The expectation system executes each job on the node that submitted it. When the submitting thread is a request thread, the system generates a unique identifier for each submission, enqueues it on a PSMQ for the issue to which the given event pertains, then the OffThreadEventJobRunner uses an unbounded ThreadPoolExecutor (
JSDSERVER-5732) to spawn a thread that’s equipped with that unique identifier.
Each job execution thread locks the queue on which it expects to see its unique identifier (UPDATE QUEUE), locks the message at the head of the queue expecting that the message contains its unique identifier (BEGIN + UPDATE QUEUE + SELECT MESSAGE + UPDATE MESSAGE + UPDATE QUEUE + COMMIT), dequeues the message (BEGIN + UPDATE QUEUE + DELETE MESSAGE + UPDATE QUEUE + COMMIT), and finally executes the associated work.
There are many points at which this process can fail under contention. While most of the failure modes that PSMQ handles with immediate retries up to 10000 ms should be unlikely (fewer messages than readers; next message has expired; message dequeued by other reader between peek and dequeue), there are at least two failure modes that we handle by repeating the process after sleeping for 5 ms (queue locked by other reader; next message doesn’t contain thread’s unique identifier).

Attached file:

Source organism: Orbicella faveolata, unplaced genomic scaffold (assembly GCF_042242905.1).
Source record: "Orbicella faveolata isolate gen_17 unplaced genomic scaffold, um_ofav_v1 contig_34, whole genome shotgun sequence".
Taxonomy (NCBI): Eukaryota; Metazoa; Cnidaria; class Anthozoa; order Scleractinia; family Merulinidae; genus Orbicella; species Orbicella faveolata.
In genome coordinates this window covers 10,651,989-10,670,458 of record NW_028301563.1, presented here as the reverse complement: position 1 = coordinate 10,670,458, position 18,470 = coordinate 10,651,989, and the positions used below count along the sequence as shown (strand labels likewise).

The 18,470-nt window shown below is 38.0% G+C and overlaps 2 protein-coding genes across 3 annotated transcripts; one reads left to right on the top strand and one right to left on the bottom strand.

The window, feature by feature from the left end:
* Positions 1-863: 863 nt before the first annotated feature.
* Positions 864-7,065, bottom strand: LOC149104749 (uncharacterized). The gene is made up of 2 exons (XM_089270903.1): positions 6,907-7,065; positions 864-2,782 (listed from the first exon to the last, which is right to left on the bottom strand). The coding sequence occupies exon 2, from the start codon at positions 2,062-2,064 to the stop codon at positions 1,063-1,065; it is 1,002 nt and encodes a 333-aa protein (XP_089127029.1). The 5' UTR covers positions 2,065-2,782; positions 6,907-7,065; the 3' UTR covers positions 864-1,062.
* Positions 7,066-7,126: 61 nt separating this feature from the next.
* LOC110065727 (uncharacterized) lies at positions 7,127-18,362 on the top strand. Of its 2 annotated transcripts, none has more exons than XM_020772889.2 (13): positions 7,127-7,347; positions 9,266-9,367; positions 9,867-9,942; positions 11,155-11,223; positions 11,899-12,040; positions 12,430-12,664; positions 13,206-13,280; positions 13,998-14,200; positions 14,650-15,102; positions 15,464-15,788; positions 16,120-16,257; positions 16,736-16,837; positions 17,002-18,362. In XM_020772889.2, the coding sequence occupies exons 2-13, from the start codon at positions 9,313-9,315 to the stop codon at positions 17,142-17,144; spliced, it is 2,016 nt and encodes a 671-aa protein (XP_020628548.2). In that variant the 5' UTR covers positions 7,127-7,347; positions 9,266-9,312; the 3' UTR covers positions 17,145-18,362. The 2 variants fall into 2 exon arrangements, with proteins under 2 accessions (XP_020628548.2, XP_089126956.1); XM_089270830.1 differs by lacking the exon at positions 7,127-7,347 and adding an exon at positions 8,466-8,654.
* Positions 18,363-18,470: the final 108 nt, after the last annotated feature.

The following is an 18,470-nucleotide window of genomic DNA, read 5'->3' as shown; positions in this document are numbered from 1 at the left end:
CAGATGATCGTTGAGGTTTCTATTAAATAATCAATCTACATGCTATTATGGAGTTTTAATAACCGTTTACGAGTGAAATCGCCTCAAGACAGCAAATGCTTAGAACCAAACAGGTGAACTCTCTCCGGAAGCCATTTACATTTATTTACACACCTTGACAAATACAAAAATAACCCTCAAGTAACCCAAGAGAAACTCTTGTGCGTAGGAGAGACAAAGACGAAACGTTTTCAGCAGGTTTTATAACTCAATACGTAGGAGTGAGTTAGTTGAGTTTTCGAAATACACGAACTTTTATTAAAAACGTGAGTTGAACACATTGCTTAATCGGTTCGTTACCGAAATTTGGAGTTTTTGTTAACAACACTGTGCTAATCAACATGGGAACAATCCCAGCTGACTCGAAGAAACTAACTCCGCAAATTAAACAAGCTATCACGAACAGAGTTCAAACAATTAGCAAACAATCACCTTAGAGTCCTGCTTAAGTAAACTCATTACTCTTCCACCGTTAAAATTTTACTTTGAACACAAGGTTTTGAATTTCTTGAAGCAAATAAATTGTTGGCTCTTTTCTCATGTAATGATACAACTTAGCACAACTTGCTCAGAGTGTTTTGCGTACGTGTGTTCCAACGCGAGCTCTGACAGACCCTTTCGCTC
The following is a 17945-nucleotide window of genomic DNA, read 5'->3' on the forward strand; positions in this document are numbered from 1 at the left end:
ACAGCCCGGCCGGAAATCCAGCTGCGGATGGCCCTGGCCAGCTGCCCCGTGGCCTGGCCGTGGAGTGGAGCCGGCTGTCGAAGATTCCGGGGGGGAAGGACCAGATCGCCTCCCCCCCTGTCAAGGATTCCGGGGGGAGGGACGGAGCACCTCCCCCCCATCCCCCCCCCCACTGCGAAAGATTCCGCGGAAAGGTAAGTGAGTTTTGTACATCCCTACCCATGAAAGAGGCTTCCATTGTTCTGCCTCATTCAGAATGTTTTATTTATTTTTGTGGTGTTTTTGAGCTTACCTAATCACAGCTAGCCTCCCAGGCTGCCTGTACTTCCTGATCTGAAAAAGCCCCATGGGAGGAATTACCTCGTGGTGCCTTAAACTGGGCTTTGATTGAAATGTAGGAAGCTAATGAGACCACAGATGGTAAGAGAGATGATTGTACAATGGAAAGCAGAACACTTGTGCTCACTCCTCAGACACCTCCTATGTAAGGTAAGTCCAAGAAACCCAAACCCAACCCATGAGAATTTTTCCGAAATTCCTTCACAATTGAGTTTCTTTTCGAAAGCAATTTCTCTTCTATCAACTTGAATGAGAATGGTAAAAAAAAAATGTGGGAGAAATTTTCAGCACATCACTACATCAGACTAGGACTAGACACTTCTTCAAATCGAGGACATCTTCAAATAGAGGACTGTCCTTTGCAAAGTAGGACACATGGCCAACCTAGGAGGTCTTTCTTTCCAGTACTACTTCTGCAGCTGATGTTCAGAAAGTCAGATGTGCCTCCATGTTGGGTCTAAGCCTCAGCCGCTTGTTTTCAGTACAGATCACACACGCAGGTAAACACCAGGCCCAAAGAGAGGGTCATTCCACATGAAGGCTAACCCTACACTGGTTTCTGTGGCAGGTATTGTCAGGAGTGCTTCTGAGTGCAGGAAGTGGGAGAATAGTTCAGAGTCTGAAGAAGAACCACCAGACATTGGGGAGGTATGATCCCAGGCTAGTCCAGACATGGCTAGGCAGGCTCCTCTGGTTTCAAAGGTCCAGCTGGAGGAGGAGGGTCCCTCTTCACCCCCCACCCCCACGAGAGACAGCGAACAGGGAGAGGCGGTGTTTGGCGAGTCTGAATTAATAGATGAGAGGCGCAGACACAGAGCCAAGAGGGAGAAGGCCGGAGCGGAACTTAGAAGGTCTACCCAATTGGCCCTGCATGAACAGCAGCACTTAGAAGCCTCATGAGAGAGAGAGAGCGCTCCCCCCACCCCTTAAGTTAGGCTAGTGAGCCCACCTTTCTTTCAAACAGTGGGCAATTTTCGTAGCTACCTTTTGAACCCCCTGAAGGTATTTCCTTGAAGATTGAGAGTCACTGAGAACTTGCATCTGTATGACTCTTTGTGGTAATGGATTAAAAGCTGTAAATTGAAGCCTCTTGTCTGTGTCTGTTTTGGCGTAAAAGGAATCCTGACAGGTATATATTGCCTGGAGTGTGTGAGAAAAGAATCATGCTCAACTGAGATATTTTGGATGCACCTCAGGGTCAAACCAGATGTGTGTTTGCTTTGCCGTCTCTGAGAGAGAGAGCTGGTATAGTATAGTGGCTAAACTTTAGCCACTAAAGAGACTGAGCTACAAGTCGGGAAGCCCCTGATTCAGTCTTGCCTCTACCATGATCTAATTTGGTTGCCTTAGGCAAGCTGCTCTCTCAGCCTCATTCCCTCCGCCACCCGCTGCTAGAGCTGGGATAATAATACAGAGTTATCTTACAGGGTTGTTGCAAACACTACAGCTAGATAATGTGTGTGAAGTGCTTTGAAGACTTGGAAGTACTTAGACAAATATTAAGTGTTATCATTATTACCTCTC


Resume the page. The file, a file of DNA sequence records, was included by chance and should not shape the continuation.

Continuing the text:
This approach is obviously inefficient, but I can see how it might be an appropriate choice under an assumption like “contention for a given queue should only occur rarely and randomly”. That assumption, at the very least, doesn’t seem to hold, given the reports that some bulk issue operation and ScriptRunner usage patterns can easily result in contention, and evidence from our initial investigation that actions as simple as posting a comment almost always result in contention.
In the case of posting a comment, the contention occurs because our EventListenerLauncher appears to submit one SLA cycle updater job for each of the two commit-wrapped events that are dispatched by JIRA. The usual outcome is that we spawn two job execution threads in quick succession that contend for the same queue, and one of the threads issues at least ten unsuccessful UPDATE QUEUE queries under ideal conditions (no other activity, local database, empty instance, task management project, and the thread for the first job wins the race).